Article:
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    Not to compare them to the military commitment in any way but lots of careers involve a significant amount of time to get established, especially for non-technical majors. You may be the exception, but it's not uncommon for college graduates to just be hitting their stride at 26-28 (or later) anyway. Many end up doing something other than what they expected in their early twenties. And those years will pass a lot quicker than you may imagine. Again, it doesn't compare to the depth of the military commitment and that is something only you can decide, but just a perspective that you may not be missing as much in the early part of a civilian career as you might imagine. B.C. Forbes said, “Think not of yourself as the architect of your career but as the sculptor. Expect to have to do a lot of hard hammering and chiseling and scraping and polishing.” I would think that applies equally well to military and civilian careers.
     
  5. Day-Tripper

    Day-Tripper 5-Year Member

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    The only people I ever knew who did not get cold feet after committing to military service were those whom the judge said "Jail or the military" to. Everyone has jitters or buyer's remorse but it typically turns out OK.

    And, from my ancient perspective as a village elder, 26 years old isn't exactly a lifetime. You'll still have a lot of lifetime experiences in front of you.

    But, hey, making decisions to do what you want to do is part of adulthood. Sometimes that sucks. Sometimes it's great.

    Good luck!
     
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  6. Dckc88

    Dckc88 Member

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    I am reminded by my own children and my nieces and nephews (ranging 19-32), that perspectives change quickly during this time of life. I remember my nephew wanting to be a minister, and his sophomore year of college talking about how he was going to be a missionary instead when he graduated because another three years of seminary after he graduated with his undergradduate just seemed like too big of a commitment. He was ordained this August as a Minister and installed at his first church this last weekend. I asked him if he regretted that extra 3 years of school. His response was he laughed and said "oh my goodness, it went really fast!" Don't get hung up on the time frame, like others have said above, focus on a path that interests you, but remember that still might change as you experience more things in life. Time goes a lot faster than you think, and re-inventing your career at 26 or 28 is very common and more than okay, and that might happen without the military. You have to make the best choice for you. I earned my Masters degree at 40 and changed my career at 43, and 6 years later I can say I am very happy with my new career. I was also happy with my career in my 20's and 30's, which were very different. Living a full life and trying more than one thing for a career can work. Doing the same thing your whole career is becoming more and more rare, but in some cases can work, everyone is different. Good luck and please keep us posted!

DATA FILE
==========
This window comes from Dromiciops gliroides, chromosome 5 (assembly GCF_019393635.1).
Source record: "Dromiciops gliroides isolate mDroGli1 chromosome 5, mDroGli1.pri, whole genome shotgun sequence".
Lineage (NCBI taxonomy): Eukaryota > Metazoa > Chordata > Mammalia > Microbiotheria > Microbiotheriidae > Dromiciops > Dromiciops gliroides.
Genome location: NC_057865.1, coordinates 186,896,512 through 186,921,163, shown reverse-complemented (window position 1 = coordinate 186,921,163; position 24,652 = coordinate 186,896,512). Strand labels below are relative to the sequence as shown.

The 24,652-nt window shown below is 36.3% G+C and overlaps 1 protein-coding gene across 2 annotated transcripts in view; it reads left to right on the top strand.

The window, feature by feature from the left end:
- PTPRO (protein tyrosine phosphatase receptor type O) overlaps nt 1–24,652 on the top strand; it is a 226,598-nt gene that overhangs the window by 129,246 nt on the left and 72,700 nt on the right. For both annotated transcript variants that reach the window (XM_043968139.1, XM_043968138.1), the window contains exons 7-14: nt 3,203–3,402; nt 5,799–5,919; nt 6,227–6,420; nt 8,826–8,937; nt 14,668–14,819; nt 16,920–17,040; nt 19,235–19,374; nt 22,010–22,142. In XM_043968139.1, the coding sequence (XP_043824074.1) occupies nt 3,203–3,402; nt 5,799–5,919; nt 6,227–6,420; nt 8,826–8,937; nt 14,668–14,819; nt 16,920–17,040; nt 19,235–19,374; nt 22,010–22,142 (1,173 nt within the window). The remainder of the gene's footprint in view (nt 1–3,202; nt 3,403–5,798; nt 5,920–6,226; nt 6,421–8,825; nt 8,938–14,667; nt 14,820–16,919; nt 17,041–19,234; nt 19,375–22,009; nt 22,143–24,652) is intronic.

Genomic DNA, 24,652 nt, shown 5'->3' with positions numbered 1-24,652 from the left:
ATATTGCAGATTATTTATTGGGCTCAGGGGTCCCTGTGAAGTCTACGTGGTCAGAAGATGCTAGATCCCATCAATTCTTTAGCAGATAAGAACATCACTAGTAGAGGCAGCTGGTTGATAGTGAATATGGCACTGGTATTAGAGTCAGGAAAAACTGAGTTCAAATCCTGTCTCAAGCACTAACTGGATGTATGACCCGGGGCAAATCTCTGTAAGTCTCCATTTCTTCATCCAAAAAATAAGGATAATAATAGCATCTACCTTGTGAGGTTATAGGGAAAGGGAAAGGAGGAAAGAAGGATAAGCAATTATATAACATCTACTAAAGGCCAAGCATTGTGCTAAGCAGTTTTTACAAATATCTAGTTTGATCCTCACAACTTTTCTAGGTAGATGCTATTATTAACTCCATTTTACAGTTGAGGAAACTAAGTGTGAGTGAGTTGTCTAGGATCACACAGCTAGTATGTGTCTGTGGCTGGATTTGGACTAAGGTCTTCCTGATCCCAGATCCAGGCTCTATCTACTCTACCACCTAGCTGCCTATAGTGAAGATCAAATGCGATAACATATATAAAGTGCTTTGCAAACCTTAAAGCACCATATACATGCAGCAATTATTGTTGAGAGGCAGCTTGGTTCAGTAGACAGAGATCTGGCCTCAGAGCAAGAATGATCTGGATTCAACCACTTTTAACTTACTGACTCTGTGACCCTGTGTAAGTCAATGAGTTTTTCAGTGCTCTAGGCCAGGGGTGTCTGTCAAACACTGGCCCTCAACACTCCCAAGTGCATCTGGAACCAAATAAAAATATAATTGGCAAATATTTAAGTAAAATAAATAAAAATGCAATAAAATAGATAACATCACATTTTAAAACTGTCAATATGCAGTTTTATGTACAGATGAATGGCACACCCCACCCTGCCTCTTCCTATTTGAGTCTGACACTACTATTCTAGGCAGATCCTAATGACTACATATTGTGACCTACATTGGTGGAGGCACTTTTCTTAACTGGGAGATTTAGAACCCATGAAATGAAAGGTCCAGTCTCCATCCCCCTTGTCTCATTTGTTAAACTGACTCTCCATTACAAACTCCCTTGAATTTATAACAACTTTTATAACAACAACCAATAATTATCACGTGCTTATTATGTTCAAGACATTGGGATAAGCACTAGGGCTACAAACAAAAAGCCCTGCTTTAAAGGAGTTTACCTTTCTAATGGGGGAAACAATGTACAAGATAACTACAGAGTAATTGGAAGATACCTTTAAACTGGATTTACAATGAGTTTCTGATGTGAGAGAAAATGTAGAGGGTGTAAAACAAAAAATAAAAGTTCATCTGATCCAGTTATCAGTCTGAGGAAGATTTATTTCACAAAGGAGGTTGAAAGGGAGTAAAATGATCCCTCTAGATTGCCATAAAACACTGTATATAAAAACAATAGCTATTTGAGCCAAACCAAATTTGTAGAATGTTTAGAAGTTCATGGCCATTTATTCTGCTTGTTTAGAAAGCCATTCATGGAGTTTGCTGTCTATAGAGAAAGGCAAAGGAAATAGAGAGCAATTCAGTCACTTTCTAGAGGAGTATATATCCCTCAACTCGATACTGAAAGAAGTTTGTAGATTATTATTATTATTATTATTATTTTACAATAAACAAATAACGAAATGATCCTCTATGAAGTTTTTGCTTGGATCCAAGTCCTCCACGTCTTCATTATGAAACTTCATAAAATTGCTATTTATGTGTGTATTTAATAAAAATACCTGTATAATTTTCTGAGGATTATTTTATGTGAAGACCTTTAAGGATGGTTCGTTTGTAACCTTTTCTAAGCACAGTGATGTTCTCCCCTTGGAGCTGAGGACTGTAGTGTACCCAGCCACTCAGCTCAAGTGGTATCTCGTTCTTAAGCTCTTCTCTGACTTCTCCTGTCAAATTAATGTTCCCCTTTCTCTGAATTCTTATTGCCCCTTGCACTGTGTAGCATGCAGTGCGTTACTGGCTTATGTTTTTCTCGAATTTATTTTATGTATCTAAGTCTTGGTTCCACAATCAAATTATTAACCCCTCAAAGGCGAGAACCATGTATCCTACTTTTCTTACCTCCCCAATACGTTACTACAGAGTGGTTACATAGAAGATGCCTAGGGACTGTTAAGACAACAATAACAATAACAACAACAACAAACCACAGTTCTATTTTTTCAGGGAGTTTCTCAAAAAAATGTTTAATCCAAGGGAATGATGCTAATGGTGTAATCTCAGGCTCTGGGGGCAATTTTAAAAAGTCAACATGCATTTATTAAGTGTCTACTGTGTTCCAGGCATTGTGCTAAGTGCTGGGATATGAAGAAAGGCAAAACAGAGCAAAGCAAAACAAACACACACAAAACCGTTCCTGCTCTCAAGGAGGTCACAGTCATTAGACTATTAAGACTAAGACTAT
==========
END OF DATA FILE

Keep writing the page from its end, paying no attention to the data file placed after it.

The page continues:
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  7. thibaud

    thibaud Member

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    You are an independent adult now. What do you want from life?

    What is your definition of fulfillment, of a life well lived?

    Specifically, what is that short list of must-have attributes of success, as you see them?

    My guess is that, if your definition of personal fulfillment does not have at or next to the top of the list the concepts of "service before self" and service to your country, then you would be best advised to get off of the military path. You can be fulfilled and happy, and a useful and productive citizen, without pursuing a military career.

    As one of our greatest poets wrote, "They also serve who stand and wait." Nothing at all wrong with the civilian path. Choose what's right for you.